Friday, February 10, 2006

Borf in the hoosegow

DCist first and then the WaPo report that Borf will be doing 30 days in a DC jail.

The teenage graffiti vandal known as Borf got tagged yesterday -- with 30 days in the D.C. jail and a dressing-down that no one in the courtroom will soon forget.

Borf, aka John Tsombikos, chose not to address the judge who was deciding his fate. But D.C. Superior Court Judge Lynn Leibovitz had a lot to say to the young anarchist from Northern Virginia. She didn't paint a pretty picture.

"You profess to despise rich people," she said. "You profess to despise the faceless, nameless forms of government that oppress. That's what you've become. That's what you are. You're a rich kid who comes into Washington and defaces property because you feel like it. It's not fair. It's not right."
And the judge keeps on...
The 30-day jail term is just the start. If Tsombikos breaks the law again within the next three years, he could be jailed for the 17 suspended months of his sentence. Regardless, he has to complete 200 hours of community service, including 80 hours of cleaning up graffiti. And he must pay $12,000 in restitution, money that better not come out of his parents' bank accounts, the judge said.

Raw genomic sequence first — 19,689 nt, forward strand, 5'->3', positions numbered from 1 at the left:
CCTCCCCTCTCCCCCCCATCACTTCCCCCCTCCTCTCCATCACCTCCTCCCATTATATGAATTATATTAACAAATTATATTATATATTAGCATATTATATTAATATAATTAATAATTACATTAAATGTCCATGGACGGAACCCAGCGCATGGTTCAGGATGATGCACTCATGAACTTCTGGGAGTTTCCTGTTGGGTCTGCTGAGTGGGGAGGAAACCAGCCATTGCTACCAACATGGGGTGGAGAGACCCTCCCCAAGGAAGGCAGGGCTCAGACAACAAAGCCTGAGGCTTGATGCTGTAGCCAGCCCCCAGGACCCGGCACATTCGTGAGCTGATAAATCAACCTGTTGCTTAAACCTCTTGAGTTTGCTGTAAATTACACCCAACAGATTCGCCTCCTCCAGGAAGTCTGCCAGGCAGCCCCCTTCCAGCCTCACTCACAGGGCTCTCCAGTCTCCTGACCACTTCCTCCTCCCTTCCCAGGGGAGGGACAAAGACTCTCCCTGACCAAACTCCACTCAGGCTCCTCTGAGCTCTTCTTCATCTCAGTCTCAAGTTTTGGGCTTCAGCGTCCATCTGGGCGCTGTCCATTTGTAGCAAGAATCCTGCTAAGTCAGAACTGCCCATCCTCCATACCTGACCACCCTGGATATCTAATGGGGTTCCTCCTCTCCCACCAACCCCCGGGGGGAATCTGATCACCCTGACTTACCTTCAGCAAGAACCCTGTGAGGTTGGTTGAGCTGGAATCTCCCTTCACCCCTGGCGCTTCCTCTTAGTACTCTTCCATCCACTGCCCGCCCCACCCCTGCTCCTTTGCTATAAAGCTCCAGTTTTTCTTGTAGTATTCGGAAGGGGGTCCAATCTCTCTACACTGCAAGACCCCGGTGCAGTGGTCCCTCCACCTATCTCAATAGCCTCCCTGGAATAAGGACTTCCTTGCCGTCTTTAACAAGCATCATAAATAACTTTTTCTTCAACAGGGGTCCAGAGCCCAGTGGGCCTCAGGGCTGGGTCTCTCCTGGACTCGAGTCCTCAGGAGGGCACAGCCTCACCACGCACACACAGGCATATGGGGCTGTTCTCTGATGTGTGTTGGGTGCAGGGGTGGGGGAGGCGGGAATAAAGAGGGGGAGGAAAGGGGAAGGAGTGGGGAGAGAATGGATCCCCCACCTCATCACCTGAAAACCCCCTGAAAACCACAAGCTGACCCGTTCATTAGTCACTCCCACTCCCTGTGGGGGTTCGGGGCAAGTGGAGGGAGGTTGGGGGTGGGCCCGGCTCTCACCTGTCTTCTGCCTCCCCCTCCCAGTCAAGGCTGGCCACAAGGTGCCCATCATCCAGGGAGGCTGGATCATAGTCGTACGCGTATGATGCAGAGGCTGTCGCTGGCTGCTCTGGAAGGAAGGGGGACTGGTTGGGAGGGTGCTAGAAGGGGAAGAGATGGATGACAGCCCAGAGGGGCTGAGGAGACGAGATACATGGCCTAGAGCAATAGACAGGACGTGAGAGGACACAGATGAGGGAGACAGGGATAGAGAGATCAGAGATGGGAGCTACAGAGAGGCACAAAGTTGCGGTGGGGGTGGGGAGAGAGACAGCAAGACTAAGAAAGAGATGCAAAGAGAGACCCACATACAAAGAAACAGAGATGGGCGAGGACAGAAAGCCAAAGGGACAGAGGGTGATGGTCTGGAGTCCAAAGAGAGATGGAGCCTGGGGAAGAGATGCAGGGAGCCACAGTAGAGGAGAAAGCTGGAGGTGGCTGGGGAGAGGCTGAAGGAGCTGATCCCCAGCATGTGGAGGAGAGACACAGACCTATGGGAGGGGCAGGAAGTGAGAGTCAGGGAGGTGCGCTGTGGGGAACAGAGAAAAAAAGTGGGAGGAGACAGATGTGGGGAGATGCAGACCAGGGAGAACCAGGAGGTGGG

"In other words," she said, "not the bogus jobs that your father gives you in New York . . . a real job, going to work like the people you demean, earning it with paychecks and the sweat of your own brow."

But it was the prospect of a month at the jail that most worried Madden, who had asked for probation and pleaded with the judge to at least send Tsombikos to a halfway house.

She wouldn't budge, and she made it clear why.

"I want him to see what the inside of the D.C. jail looks like," she said, "because unlike every other person you've seen in my courtroom this morning, who have a ninth-grade education, who are drug-addicted, who have had childhoods the likes of which you could not conceive, you come from privilege and opportunity and seem to think that the whole world is just like McLean and just like East 68th Street."

"Well," she said, "it's not."
The prospect of seeing what the inside of a DC jail looks like is a terrible visual to me; it will be eye-opening to see what this month will do to Mr. Tsombikos' future.

There's also a firestorm of comments going on at DCist; read them and add your comment here.

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